The HABRI Foundation is calling for research proposals to investigate the health outcomes of pet ownership and/or animal-assisted activity or therapy, both for the people and the animals involved. To learn more, visit close

You are here: Home / Theses / Improving beef cattle performance on tall fescue / About

Improving beef cattle performance on tall fescue

By Brian Thomas Campbell

View Link (HTM)

Licensed under

Category Theses

The overall goal of the studies described in this dissertation was to improve beef production of cows grazing endophyte infected tall fescue either through management practices or through identifying markers for genetic selection. Experiment 1 investigated differences in spring and fall calving herds grazing endophyte infected tall fescue. This study determined that managing for a fall calving beef herd is the more productive and efficient system. This is due to increased reproductive efficiency as well as traditionally greater market prices at the time of weaning. A spring calving system will have faster growing calves, but the increased weight of the calves is not enough to offset the added value of more calves produced in the fall calving herd. Experiment 2 was a study to validate a single nucleotide polymorphism (SNP) as a potential genetic marker found on the DRD2 gene. Steers with an AA genotype at this SNP have been shown to have greater prolactin levels and this study indicated that cows which have the AA genotype will have their first calf an average of 23 days earlier than cows with the GG genotype. Also when allelic frequency was examined it was shown that spring calving cows had a shift in allelic frequency away from Hardy-Weinberg equilibrium towards the A allele. Experiment 3 used a genome wide association study (GWAS) to confirm the presence of other SNPs that may be used as markers for resistance to tall fescue toxicosis in beef cattle. Twenty four SNPs were identified with nine SNPs associated with birth weight and 15 associated with weaning weight. Some of the SNPs are found within genes associated with production and carcass traits such as average daily gain, acid detergent fiber intake, marbling, and fat thickness. The results of this study are very promising but more research needs to be completed. The SNPs that have been identified need to be validated.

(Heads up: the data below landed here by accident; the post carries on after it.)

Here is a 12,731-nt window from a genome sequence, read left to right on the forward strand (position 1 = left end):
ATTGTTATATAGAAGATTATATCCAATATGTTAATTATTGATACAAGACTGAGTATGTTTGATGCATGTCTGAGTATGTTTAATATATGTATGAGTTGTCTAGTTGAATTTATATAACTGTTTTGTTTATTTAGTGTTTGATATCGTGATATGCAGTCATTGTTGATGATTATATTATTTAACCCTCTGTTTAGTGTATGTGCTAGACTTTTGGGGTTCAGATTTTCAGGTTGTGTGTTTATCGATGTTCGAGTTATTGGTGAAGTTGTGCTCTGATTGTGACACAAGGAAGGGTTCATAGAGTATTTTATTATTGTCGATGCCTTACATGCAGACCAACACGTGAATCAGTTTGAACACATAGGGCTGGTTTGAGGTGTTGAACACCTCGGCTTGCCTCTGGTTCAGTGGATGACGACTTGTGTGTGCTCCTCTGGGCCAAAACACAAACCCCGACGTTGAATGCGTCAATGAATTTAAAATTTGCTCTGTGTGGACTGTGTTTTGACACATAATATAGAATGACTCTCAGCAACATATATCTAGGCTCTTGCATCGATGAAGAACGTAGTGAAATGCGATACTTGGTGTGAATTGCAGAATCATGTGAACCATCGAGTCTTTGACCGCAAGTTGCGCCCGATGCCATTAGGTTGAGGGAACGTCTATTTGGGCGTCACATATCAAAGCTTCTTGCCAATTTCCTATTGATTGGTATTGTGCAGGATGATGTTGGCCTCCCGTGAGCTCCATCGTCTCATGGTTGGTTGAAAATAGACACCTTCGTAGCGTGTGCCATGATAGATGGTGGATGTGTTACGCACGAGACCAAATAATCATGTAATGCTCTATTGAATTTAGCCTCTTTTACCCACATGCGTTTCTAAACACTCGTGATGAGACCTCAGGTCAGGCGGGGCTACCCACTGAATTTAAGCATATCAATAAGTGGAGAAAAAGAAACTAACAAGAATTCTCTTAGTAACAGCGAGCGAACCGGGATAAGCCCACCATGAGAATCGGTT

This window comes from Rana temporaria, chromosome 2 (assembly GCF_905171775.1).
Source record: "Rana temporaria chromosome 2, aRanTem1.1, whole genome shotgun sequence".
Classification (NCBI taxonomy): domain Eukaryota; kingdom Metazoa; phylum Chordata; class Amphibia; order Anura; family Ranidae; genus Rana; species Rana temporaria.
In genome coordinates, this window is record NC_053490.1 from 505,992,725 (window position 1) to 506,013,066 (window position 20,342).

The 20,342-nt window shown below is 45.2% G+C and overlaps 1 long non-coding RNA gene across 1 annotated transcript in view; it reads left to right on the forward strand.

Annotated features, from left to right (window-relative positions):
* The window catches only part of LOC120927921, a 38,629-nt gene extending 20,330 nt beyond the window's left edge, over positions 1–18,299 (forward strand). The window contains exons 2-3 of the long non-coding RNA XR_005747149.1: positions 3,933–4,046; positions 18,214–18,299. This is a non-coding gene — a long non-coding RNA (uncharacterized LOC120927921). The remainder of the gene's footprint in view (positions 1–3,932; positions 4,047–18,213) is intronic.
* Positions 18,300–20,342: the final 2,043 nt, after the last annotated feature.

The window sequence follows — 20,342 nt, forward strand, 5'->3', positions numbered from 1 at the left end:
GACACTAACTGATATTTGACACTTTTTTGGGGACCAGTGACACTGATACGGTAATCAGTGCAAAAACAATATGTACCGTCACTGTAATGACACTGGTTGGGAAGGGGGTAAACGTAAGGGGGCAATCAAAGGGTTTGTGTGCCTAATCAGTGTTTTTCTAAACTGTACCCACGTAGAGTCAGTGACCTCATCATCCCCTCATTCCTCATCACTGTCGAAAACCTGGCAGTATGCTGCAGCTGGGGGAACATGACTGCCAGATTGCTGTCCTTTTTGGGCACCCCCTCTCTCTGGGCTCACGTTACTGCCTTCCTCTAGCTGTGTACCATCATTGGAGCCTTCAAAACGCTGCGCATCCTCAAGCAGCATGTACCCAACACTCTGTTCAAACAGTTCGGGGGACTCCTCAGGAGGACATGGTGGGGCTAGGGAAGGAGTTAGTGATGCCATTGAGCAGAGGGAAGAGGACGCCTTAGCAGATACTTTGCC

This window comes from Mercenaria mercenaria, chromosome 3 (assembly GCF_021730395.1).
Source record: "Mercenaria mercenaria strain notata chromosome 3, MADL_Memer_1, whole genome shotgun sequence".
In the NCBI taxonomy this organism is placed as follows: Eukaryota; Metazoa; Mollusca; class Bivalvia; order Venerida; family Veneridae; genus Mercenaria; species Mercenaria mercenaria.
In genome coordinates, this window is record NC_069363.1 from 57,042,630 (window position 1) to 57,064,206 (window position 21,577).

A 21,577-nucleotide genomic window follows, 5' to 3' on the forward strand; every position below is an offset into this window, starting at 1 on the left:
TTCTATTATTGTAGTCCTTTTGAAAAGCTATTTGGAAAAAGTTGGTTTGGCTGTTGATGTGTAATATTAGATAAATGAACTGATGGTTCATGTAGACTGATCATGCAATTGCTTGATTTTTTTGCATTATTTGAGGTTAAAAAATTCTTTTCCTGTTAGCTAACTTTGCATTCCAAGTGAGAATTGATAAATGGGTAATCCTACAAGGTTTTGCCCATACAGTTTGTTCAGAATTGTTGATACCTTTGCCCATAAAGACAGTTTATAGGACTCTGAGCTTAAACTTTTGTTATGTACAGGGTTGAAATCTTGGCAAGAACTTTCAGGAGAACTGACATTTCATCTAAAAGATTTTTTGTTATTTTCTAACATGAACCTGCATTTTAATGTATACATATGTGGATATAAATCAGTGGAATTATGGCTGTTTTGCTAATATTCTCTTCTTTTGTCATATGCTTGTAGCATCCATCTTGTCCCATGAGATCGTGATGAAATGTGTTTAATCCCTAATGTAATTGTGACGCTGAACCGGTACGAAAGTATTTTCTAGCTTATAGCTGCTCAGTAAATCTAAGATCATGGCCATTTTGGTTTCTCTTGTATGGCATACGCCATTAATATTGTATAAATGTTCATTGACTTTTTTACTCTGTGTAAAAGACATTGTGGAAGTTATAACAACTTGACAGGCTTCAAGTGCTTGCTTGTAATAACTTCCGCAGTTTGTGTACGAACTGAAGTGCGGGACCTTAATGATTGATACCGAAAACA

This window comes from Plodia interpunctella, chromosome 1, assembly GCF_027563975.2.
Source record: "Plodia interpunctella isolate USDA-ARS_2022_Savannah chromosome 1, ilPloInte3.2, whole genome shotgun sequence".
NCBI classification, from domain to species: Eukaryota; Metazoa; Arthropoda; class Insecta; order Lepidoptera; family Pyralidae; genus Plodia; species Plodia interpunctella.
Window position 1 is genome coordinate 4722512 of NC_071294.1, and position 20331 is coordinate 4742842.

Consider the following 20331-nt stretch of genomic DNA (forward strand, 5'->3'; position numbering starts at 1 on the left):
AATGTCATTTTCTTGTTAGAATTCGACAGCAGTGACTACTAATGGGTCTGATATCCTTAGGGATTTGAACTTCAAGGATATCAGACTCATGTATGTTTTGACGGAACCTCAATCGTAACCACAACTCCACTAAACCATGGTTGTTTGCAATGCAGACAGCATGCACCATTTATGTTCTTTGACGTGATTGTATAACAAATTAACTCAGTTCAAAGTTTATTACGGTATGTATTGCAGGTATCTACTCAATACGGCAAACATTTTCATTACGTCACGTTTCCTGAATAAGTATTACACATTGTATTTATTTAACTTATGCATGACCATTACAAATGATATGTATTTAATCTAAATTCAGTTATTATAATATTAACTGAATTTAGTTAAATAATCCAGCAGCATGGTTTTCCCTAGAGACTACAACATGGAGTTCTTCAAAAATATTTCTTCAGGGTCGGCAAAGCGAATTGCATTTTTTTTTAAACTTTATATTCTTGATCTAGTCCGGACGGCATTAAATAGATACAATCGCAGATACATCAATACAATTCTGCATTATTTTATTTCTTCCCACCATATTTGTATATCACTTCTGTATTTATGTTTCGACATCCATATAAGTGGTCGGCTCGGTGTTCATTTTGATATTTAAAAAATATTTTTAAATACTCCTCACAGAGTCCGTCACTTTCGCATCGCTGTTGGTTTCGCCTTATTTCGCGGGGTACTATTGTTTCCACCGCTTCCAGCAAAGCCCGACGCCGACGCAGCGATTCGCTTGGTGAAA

Megan Kendall

Purdue University

Date 2012
Pages 1
Location of Publication 125
Degree Doctor of Philosophy
Language English
Notes This thesis was found at Trace, University of Tennessee's digital archive:
University The University of Tennessee- Knoxville
Cite this work

Researchers should cite this work as follows:

  1. Animal roles
  2. Animal welfare
  3. Birth
  4. Calves
  5. Cattle
  6. Farm animals
  7. Genetic markers
  8. Health
  9. Nutrition
  10. Physical environment
  11. Reproduction
  12. weaning